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Mount Vernon Love Story: A Novel of George and Martha Washingtonby Mary Higgins Clark
Synopses & Reviews
Charming, insightful and immensely entertaining in its unique presentation of one of America's legendary figures, Mount Vernon Love Story, by famed suspense writer Mary Higgins Clark, shows the reader the man behind the legend, a man of flesh, blood and passion, and in the author's skilled hands, the story and the man come fully and dramatically alive.
Mary Higgins Clark's interest in George Washington was first sparked by a radio series she was writing in the 1960s, called Portrait of a Patriot, vignettes of American presidents.
Always a lover of history, she wrote this biographical novel — her first book — and titled it Aspire to the Heavens, which was the family motto of George Washington's mother. With all events, dates, scenes and characters based on historical research, the book was published in 1969.
Its recent discovery by a Washington family descendent led to its reissue under its new title, Mount Vernon Love Story.
In researching George Washington's life, Mary Higgins Clark was surprised to find the engaging man behind the pious legend. He was a giant of a man in every way, starting with his physical height. In an era when men averaged five foot seven inches, he towered over everyone at six foot three. He was the best dancer in the colony of Virginia. He was also a master horseman, which was why the Indians gave him their highest compliment: He rides his horse like an Indian.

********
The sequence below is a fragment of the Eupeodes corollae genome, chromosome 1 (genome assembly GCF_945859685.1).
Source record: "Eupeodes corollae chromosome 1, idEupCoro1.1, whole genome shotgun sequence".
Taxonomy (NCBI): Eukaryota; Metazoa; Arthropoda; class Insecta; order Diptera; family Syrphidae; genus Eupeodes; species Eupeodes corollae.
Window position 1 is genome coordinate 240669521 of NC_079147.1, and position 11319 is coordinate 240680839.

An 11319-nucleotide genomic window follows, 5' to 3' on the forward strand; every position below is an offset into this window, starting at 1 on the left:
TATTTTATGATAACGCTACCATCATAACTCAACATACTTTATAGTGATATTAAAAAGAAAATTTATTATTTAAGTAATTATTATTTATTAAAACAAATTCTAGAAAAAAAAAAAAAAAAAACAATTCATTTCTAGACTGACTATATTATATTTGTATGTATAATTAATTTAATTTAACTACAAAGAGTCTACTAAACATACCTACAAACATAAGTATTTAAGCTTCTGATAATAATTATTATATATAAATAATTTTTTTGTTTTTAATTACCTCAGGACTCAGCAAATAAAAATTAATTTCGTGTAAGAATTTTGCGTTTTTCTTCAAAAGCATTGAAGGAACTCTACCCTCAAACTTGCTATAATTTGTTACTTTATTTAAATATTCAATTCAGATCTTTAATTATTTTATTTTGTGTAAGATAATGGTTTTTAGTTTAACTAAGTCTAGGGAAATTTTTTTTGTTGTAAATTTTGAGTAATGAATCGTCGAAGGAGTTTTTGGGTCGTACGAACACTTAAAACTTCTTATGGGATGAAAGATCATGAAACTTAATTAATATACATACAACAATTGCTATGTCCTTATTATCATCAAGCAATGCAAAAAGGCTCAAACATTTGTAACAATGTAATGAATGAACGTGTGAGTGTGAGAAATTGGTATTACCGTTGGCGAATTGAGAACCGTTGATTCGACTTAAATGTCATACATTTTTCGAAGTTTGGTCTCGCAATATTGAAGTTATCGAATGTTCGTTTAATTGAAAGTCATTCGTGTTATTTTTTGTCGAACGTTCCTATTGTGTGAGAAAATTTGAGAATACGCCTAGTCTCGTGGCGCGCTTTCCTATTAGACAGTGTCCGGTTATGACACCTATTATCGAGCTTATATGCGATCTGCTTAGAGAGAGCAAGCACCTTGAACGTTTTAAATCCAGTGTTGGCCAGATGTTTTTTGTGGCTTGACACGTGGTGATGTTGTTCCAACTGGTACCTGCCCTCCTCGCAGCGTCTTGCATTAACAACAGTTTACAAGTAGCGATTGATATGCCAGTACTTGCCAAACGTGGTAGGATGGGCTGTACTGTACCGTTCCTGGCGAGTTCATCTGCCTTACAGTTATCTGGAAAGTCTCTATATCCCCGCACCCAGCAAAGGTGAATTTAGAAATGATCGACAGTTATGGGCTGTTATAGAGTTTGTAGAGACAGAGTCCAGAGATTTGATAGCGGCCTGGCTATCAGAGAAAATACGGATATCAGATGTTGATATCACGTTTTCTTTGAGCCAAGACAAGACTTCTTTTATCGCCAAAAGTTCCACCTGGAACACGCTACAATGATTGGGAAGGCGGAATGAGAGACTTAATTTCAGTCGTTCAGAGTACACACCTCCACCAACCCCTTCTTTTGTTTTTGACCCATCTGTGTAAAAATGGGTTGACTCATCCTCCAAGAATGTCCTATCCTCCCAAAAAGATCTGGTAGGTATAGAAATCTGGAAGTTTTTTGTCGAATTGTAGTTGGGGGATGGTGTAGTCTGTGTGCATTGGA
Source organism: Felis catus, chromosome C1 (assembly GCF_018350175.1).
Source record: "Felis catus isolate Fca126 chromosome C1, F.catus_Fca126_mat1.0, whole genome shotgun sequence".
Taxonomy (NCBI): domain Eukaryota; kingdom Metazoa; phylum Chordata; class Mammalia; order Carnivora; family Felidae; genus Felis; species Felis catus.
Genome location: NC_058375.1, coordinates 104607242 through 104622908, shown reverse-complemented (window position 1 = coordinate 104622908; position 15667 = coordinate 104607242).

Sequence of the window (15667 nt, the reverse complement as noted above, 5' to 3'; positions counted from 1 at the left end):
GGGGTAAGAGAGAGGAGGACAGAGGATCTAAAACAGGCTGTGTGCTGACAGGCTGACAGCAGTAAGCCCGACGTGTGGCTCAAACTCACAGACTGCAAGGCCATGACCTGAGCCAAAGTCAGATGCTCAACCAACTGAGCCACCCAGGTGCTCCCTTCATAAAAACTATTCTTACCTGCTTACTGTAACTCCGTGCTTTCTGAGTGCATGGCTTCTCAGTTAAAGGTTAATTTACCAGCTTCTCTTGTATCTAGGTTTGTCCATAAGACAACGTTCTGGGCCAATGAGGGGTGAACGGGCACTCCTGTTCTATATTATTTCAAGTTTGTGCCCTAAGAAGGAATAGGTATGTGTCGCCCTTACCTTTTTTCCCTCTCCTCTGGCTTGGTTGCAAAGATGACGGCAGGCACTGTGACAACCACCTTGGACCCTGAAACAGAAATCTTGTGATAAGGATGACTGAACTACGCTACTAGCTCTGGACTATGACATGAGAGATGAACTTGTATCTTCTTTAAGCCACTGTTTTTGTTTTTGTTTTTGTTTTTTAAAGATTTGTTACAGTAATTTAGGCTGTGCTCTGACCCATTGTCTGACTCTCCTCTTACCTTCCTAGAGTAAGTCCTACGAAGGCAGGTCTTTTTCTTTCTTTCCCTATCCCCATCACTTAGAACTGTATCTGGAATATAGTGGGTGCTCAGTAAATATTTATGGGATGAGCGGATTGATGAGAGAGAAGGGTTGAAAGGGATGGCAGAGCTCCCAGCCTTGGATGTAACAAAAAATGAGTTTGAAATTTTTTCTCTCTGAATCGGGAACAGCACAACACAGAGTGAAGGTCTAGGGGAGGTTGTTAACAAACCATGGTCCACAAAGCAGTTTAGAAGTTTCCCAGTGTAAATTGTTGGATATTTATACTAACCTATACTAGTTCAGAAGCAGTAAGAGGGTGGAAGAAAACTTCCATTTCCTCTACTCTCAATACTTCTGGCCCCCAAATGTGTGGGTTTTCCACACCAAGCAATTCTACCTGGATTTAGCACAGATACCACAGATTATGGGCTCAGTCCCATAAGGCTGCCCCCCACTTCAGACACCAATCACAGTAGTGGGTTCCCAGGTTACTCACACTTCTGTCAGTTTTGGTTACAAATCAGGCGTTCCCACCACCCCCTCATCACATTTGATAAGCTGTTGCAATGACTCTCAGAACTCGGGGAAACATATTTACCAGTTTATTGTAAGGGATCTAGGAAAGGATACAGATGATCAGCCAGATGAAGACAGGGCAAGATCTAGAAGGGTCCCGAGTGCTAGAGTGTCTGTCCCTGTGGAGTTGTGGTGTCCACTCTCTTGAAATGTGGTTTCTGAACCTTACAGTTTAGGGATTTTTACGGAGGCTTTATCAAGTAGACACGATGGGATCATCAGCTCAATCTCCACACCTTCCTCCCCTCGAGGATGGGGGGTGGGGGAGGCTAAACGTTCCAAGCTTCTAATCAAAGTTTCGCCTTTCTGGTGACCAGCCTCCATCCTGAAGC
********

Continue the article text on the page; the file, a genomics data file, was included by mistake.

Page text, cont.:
She dispels the widespread belief that although George Washington married an older woman, a widow, his true love was Sally Carey Fairfax, his best friend's wife. Martha Dandridge Custis was older, but only by three months — she was twenty-seven to his twenty-six when they met. Mary Higgins Clark describes their relationship from their first meeting, their closeness and his tenderness toward her two children. Martha shared his life in every way, crossing the British lines to join him in Boston and enduring with him the bitter hardship of the winter in Valley Forge. As Lady Bird Johnson was never called Claudia, Martha Washington was never known as Martha. Her family and friends called her Patsy. George always called her my dearest Patsy and wore a locket with her picture around his neck.
In Mount Vernon Love Story, Mary Higgins Clark tells the story of a rare marriage and brings to life the human side of the man who became the father of our country.
In Mount Vernon Love Story — famed suspense writer Mary Higgins Clark's long-out-of-print first novel — the bestselling author reveals the flesh-and-blood man who became the "father of our country" in a story that is charming, insightful, and immensely entertaining.
Always a lover of history, Mary Higgins Clark wrote this extensively researched biographical novel and titled it Aspire to the Heavens, after the motto of George Washington's mother. Published in 1969, the book was more recently discovered by a Washington family descendant and reissued as Mount Vernon Love Story. Dispelling the widespread belief that although George Washington married Martha Dandridge Custis, he reserved his true love for Sally Carey Fairfax, his best friend's wife, Mary Higgins Clark describes the Washington marriage as one full of tenderness and passion, as a bond between two people who shared their lives — even the bitter hardship of a winter in Valley Forge — in every way. In this author's skilled hands, the history, the love, and the man come fully and dramatically alive.
Formerly published as Aspire to the Heavens, the popular author's first novel follows the story of George Washington from the time he steps down from the presidency to return with Martha to his beloved Mount Vernon home, a period during which the couple shares a renewal of feelings from their marriage's early years. 350,000 first printing.
About the Author
Mary Higgins Clark is the author of twenty-four worldwide bestsellers. She lives with her husband, John Conheeney, in New Jersey.
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